Thought our One Direction song title puns were good? Check out the music puns in this post. Thanks to our Twitter follower @wenhwu for picking up that the One Direction name dispute (see our previous posts here and here) was a remix of Snoid v Handley (1981) 54 FLR 202. We’ve had a closer look and now sound out some of the similarities and differences between the cases.
Rewind to the late 1970s and early 1980s. Queen reigned and Kiss rocked it. Closer to home, boy bands took centre stage in the court room with the ‘ownership’ of band names in dispute between Sydney group “Popular Mechanics” and New Zealand
based “Pop Mechanix” in Snoid. Both bands played ‘new music’ (read: rock and roll) with similar performance styles. Further, the records of both bands were sold in the same retail outlets on the same racks.
The Federal Court considered that there was great similarity in the names “Popular Mechanics” and “Pop Mechanix”. In the Court’s view, it was “almost inevitable” that “Pop Mechanix” would mislead or deceive a significant number of persons interested in music of the kind played by the two bands.
The Australian group’s reputation, however, was geographically confined to Sydney and Canberra. The public outside those places was not likely to be misled or deceived by the conduct of the NZ group. As a result, the injunction against the NZ band was restricted to conduct in those areas.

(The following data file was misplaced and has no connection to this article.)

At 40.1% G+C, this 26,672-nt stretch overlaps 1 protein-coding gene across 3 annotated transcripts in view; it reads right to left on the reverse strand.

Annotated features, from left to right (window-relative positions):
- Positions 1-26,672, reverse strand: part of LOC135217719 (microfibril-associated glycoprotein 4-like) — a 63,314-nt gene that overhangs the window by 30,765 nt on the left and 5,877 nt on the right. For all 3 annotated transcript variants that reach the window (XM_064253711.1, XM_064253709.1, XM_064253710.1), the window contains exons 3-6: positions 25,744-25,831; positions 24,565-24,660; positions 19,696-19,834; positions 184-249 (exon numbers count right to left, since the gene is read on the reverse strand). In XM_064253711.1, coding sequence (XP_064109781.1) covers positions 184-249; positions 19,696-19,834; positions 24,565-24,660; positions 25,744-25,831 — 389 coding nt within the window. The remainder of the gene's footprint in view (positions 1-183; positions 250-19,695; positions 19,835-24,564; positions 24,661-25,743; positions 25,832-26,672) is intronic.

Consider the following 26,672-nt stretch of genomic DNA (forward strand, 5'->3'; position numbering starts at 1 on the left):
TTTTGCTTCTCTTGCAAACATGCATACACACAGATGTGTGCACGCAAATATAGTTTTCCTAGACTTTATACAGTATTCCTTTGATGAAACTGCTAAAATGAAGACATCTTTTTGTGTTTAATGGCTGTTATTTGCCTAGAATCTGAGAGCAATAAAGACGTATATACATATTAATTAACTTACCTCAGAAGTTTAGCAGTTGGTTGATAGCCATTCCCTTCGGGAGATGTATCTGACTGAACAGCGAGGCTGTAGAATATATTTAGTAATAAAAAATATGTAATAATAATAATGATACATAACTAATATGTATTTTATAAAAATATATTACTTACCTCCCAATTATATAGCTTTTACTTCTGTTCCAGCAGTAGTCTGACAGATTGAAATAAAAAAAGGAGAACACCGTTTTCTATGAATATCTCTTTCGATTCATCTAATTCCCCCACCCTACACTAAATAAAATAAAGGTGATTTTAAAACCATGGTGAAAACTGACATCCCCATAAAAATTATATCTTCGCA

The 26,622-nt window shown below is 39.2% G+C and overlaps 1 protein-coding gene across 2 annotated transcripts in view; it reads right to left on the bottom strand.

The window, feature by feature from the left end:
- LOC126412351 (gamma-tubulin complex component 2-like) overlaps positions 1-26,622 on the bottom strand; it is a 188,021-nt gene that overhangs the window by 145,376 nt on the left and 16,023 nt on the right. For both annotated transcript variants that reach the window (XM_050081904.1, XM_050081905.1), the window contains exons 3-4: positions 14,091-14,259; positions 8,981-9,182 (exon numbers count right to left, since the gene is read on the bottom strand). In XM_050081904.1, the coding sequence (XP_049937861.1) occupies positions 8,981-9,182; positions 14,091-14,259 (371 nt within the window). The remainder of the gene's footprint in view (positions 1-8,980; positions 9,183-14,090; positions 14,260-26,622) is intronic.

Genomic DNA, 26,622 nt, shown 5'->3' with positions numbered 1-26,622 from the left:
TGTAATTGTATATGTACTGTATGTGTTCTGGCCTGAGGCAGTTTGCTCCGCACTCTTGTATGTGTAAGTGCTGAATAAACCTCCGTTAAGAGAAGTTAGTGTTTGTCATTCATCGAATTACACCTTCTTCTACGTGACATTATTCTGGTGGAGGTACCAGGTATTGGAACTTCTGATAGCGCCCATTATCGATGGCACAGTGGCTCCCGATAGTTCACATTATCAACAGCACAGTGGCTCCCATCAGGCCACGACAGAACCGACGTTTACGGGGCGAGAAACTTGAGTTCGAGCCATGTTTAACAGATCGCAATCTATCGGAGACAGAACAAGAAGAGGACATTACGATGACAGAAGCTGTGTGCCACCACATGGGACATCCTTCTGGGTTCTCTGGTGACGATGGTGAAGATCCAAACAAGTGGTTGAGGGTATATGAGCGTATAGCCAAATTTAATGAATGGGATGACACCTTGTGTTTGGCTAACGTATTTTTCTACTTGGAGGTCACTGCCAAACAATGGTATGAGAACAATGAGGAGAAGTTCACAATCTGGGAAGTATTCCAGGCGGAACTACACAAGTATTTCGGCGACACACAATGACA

The case involved an interesting discussion on the likelihood of confusion, which has since been on replay in courts (see Re Lego Australia v Paul’s* and Re Starcross v Liquidchlor**). That said, having been questioned by Finkelstein J in .au Domain Administration v Domain Names Australia,*** the music from the Snoid bench may prove dated.
Fast-forward decades and boy bands are back in a big way. As discussed in our earlier posts, UK One Direction is being pursued by US One Direction and, the UK group, has filed a counterclaim against the US group. We are yet to hear the final lyrics for this matter.
Snoid and One Direction are in the same range on the facts. The cases track the trends in boy bands names throughout the times. Both involve bands popular with the same demographic of young people, namely, swooning and shrieking school girls. They are also similar in tone with consumer confusion being relevant to both cases.
The legal arguments in the two cases, however, follow different beats. Snoid is a song of misleading and deceptive conduct claim under s 52 of the Trade Practices 1974 (now s 18 in Schedule 2 of the Competition and Consumer Act 2010). By contrast, the One Direction case is a tune of trade mark infringement.
Ultimately, the Snoid case played out in the Australian court system and is likely to be an unheard melody in the One Direction matter at its American venue.
* (1982) 60 FLR 465.
** (1981) 61 FLR 102.
*** (2004) 207 ALR 521 at 530.